An insurance carrier has declined to defend a claim asserted against its insured, arguably without meeting its obligation to investigate the claim. For whatever reason— a change in personnel, loss of a file, or some other motivation—the carrier has done little, if anything, to investigate the claim tendered to it: no Google search, no phone calls, and very little factual investigation other than the information tendered by the insured. The carrier has, however, relied on the plain language of the policy, and the few facts of which it was aware supported its denial.

But when a court later finds that the carrier’s coverage position was wrong— the facts in existence created a potential for coverage and hence triggered the carri­er’s duty to defend—the insured may argue that its carrier’s failure to investigate sup­ports a finding that it breached the implied warranty of good faith and fair dealing; that is, the insurer acted in bad faith. Continue Reading The Ramifications of a Less-Than-Thorough Investigation

A recent California Court of Appeal case, Howard v. American National Fire Insurance Co., 187 Cal. App. 4th 498 (2010), addresses a question that all insurance litigators will find of particular interest: whether an insurer can breach its duty to settle by rejecting a settlement offer that is within the total available limits of all the insurers’ policies, but which exceeds the limits of its own individual policy.  In the first clear statement of California law on this issue, the First Appellate District ruled that the answer is “yes.”

In the underlying case, plaintiff James Howard filed suit against the Roman Catholic Bishop of Stockton, alleging negligent hiring and supervision of a priest who sexually abused him throughout his childhood.  Although several of the Bishop’s insurers agreed to defend, American National Fire Insurance Company did not.  Howard’s lowest pre-trial settlement demand was $1.85 million.  American’s limits were $500,000, and the total combined indemnity limits of all the insurance policies implicated by Howard’s claim was $4.3 million.  American refused to make any meaningful contribution, and the case did not settle.

At trial, James Howard obtained a judgment against the Bishop of $2.5 million in (insurable) compensatory damages and $3 million in (uninsurable) punitive damages.  The Bishop struggled to satisfy the judgment.  The Bishop ultimately entered into several settlements with his insurers and Howard, eventually assigning all rights against American to Howard.

The Court of Appeal affirmed a finding that American breached its duty to settle and acted in bad faith.  The Court concluded that American could not avoid bad faith liability merely because its $500,000 limit, on its own, would have been insufficient to fund Howard’s lowest settlement demand.  In a “multiple insurer case,” the Court found, “the law cannot excuse one insurer for refusing to tender its policy limits simply because other insurers likewise acted in bad faith.  If this were not the case, insurers on the risk could simply all act in bad faith, thus immunizing themselves from bad faith liability.”

The court went on to find that an excess judgment is not necessarily required in order to support a finding of bad faith failure to settle, particularly where the insured also sustains consequential damages arising out of the insurer’s conduct.  Here, “the Bishop was exposed to dire financial circumstances as a direct result of American’s failure to defend, indemnify, or settle James Howard’s claim.” The Court of Appeal therefore concluded that, on the facts of this case, American acted in bad faith.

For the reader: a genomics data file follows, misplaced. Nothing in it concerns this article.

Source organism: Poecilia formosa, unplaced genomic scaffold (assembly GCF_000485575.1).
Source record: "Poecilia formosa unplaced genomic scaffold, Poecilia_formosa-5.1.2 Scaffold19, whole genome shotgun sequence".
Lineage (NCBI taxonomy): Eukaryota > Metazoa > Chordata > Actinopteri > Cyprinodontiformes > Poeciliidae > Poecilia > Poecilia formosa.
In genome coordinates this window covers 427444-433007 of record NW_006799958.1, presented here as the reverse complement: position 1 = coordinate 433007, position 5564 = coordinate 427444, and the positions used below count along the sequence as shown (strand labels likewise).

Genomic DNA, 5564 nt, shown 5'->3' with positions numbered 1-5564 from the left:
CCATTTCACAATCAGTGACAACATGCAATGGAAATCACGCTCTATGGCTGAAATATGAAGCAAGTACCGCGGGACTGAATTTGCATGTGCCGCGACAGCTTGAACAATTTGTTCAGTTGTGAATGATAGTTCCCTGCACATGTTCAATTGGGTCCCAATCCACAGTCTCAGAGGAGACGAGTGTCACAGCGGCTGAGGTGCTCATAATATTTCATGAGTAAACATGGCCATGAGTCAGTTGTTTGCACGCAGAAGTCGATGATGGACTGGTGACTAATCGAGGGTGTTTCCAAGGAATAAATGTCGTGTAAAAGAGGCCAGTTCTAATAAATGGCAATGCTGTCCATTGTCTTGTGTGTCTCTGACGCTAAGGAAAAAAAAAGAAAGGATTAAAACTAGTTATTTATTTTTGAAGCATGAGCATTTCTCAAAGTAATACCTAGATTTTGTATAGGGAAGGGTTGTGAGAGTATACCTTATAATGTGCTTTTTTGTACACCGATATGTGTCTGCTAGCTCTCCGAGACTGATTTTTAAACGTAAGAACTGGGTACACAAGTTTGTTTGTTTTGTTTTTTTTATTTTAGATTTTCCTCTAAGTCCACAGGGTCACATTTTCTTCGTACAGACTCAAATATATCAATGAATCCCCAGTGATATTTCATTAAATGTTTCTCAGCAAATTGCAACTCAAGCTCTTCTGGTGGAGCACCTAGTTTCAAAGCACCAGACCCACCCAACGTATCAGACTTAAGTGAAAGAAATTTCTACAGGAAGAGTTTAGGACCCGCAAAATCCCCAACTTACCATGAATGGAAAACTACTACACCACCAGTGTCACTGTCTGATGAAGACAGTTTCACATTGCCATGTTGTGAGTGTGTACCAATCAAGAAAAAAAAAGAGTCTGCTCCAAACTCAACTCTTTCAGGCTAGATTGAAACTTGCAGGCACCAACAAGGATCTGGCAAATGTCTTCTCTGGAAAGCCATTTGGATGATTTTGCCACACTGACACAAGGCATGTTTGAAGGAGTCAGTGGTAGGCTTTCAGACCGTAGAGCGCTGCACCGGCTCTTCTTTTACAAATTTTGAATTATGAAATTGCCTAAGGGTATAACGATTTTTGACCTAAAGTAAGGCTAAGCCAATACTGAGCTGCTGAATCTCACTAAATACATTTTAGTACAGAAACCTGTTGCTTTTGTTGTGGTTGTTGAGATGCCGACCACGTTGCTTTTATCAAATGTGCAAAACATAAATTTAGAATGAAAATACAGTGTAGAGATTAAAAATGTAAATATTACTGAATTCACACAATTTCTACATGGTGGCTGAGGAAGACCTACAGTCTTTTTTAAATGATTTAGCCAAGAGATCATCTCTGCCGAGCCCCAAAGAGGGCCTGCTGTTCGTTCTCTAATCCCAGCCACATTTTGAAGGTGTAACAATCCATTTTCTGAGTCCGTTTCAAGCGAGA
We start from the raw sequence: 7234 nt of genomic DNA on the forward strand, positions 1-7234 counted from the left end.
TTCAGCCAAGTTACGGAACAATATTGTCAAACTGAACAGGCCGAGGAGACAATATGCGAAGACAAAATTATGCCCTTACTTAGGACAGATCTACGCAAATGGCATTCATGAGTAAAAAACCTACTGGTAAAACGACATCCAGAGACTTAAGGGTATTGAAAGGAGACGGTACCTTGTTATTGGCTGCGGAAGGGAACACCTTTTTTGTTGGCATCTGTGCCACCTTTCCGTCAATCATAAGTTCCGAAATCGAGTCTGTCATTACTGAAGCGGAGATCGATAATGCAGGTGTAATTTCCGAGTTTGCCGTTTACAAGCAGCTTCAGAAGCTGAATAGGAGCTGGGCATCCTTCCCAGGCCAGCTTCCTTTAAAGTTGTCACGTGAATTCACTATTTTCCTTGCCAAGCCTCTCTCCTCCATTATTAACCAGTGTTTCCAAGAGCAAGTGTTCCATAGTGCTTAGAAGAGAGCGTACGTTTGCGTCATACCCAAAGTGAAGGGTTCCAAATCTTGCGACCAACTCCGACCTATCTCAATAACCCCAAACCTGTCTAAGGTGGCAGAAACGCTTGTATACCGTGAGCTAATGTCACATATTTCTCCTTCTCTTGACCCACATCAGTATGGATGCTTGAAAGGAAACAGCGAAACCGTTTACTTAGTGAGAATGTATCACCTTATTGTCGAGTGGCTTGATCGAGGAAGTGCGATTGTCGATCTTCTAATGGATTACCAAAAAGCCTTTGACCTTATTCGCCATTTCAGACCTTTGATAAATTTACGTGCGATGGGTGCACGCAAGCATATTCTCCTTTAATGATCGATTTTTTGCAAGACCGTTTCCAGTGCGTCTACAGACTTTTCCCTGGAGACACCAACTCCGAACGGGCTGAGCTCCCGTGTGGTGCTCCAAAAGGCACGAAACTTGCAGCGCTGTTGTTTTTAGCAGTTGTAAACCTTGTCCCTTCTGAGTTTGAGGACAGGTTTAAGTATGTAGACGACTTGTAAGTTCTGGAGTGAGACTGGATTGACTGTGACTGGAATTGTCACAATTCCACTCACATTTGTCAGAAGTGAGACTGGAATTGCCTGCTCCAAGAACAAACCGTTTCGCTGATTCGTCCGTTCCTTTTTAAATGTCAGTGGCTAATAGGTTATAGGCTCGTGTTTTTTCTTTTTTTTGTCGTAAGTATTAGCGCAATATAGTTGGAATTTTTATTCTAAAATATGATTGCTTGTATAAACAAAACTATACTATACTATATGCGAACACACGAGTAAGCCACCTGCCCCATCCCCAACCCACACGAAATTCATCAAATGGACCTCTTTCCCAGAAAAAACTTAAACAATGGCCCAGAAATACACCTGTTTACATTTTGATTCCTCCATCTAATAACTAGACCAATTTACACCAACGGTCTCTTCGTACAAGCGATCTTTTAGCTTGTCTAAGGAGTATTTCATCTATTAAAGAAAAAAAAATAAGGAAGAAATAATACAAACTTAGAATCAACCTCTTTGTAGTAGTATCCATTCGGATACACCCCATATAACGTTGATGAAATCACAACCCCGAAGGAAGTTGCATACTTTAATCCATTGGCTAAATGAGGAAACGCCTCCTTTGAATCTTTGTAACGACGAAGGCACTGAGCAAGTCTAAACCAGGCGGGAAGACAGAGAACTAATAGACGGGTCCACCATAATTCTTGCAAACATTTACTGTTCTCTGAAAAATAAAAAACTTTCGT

On its face, the Howard case has little in common with most business insurance disputes.  However, policyholders and their counsel frequently face the situation in which a loss gives rise to a potential for coverage under multiple policies.  For example, a continuous or progressive loss may trigger multiple CGL policies.  A plaintiff will rarely make a settlement demand that is within the limits of a single policy year.  In such circumstances, insurers will often taken the position that they are under no duty to settle.  As there is no pending settlement demand within its own policy limits, the insurer reasons, the insured would not be able to demonstrate the requisite causation and damages necessary to prevail on a claim for breach of the implied covenant of good faith and fair dealing.  The new Howard decision clearly rejects this premise, holding that each such insurer faces bad faith exposure if it rejects a reasonable settlement demand that is within the combined indemnity limits of all triggered policies.

Nor is the Howard case strictly limited to progressive losses that trigger multiple, successive primary policies.  Rather, the Court of Appeal speaks broadly of “multiple insurer” cases, which could also be interpreted to apply to a tower of primary and excess policies in place during a single policy period.  Thus, policyholders facing a settlement demand that exceeds the limits of the primary policy, but is within the limits of the combined primary and excess layers, can also rely on Howard

Howard provides powerful, additional support for policyholders who seek to demonstrate that their liability insurer has a present duty to fund settlement.  For this reason (and because the Howard court upheld a judgment of over $4 million in compensatory damages, punitive damages, costs and interest), American is already challenging the decision.  It has petitioned for rehearing, and a petition for review is likely if the attempt to secure a rehearing fails.  The Howard case is definitely one to watch.